Tips and Advice

What is horsepower?

Brake horsepower (bhp) is one of the most common units of measurement in the car world. But what exactly is it? Carbuyer explains

Whether you’re reading one of Carbuyer’s fantastic reviews or a car brochure, or perhaps watching a repeat of a popular motoring show, you’ll no doubt have heard of brake horsepower (bhp) as a measurement of how powerful a car is.

While there are other measurements of power described later in this guide, brake horsepower is most commonly used in British car reviews. Generally speaking, the more brake horsepower a car has, the faster it’ll be. But what exactly is brake horsepower? It’s the measurement of the useful power produced by an engine, once the small amount lost to friction in mechanical parts like the gearbox is accounted for.

Different measurements of power

When it comes to any sort of motorised vehicle, you’ll generally find power expressed in one of four ways. As mentioned above, the most common is brake horsepower (bhp), which we use on this website, and horsepower (hp). While they sound the same, brake horsepower is the figure arrived at once the losses from friction have been accounted for. Horsepower measures the engine’s power output on its own.

Additionally, there’s Pferdestärke (literally, the German for ‘horsepower’) or PS, which is especially popular – unsurprisingly – among German and German-owned brands. This is also known as metric or DIN horsepower. One PS is equal to 0.986bhp, so 100PS is the equivalent of 98.6bhp.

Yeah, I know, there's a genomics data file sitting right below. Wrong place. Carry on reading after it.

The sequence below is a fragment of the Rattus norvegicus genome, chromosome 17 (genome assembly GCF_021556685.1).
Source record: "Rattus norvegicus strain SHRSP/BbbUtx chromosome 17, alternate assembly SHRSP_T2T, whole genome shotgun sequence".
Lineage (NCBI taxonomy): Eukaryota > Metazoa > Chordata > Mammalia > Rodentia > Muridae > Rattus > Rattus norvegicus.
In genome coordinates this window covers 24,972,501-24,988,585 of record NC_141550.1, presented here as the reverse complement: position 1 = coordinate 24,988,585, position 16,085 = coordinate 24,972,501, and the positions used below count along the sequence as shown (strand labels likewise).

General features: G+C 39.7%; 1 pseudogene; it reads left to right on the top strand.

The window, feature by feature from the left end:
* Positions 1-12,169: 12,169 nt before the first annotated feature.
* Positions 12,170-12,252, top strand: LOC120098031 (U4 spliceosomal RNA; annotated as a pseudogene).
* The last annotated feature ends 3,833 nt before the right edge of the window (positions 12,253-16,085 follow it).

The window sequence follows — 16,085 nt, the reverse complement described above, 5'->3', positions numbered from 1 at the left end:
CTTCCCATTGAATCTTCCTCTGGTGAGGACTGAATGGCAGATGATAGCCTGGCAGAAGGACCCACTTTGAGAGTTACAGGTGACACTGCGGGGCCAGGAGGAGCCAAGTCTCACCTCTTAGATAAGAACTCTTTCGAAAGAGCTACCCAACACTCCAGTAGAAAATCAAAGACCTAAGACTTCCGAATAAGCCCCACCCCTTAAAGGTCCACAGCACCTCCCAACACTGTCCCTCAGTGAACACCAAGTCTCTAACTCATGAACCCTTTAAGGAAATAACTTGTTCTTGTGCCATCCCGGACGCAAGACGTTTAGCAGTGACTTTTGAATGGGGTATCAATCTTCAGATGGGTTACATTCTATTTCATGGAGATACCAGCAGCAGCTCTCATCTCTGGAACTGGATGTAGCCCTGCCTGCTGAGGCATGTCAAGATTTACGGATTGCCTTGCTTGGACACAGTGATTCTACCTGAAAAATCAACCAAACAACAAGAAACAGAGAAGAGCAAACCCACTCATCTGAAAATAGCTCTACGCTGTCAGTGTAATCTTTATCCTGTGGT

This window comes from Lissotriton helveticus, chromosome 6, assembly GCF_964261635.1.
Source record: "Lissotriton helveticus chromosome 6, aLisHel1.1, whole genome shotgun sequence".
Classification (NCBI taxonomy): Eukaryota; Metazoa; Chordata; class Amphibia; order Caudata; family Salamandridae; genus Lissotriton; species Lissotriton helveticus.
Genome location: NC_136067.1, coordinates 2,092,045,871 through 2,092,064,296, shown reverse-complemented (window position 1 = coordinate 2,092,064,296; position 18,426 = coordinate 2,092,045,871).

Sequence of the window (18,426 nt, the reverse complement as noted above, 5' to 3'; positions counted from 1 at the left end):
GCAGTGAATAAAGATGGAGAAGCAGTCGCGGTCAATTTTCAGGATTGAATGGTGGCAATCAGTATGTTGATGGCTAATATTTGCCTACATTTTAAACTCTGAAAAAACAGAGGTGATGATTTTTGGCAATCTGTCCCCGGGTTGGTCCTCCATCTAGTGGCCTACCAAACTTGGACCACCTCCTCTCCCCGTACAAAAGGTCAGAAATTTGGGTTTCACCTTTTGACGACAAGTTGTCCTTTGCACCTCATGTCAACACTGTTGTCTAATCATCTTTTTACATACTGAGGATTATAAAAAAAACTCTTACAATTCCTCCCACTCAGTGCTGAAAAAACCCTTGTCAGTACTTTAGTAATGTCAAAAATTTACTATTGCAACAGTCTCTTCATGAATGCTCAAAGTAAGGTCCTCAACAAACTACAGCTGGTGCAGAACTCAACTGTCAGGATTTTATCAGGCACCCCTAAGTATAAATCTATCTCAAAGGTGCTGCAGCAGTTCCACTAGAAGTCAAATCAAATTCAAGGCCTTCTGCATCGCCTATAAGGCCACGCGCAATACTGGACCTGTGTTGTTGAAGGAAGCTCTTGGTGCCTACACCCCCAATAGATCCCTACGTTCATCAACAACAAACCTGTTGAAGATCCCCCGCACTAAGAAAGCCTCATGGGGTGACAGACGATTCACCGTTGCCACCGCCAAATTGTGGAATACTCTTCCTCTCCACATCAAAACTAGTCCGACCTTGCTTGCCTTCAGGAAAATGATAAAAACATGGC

The kilowatts (kW) is a metric measure of power that’s become more and more commonly quoted by manufacturers. It’s also used by scientists and engineers. One bhp is equal to 0.7457kW, meaning the kW figure is always lower than the bhp figure.

What does that power figure mean?

The power figure that’s quoted is always the maximum power the engine can produce – usually at a specific amount of revs per minute (rpm). An engine will very rarely (if ever) develop its maximum power across the full rev range. Naturally aspirated engines (those without a turbocharger) will generally produce their maximum power at higher rpm than a turbo engine.

Hopefully, this will help you navigate the minefield of jargon that is brake horsepower, if you’re still flummoxed by the concept of torque, click here to find out more.

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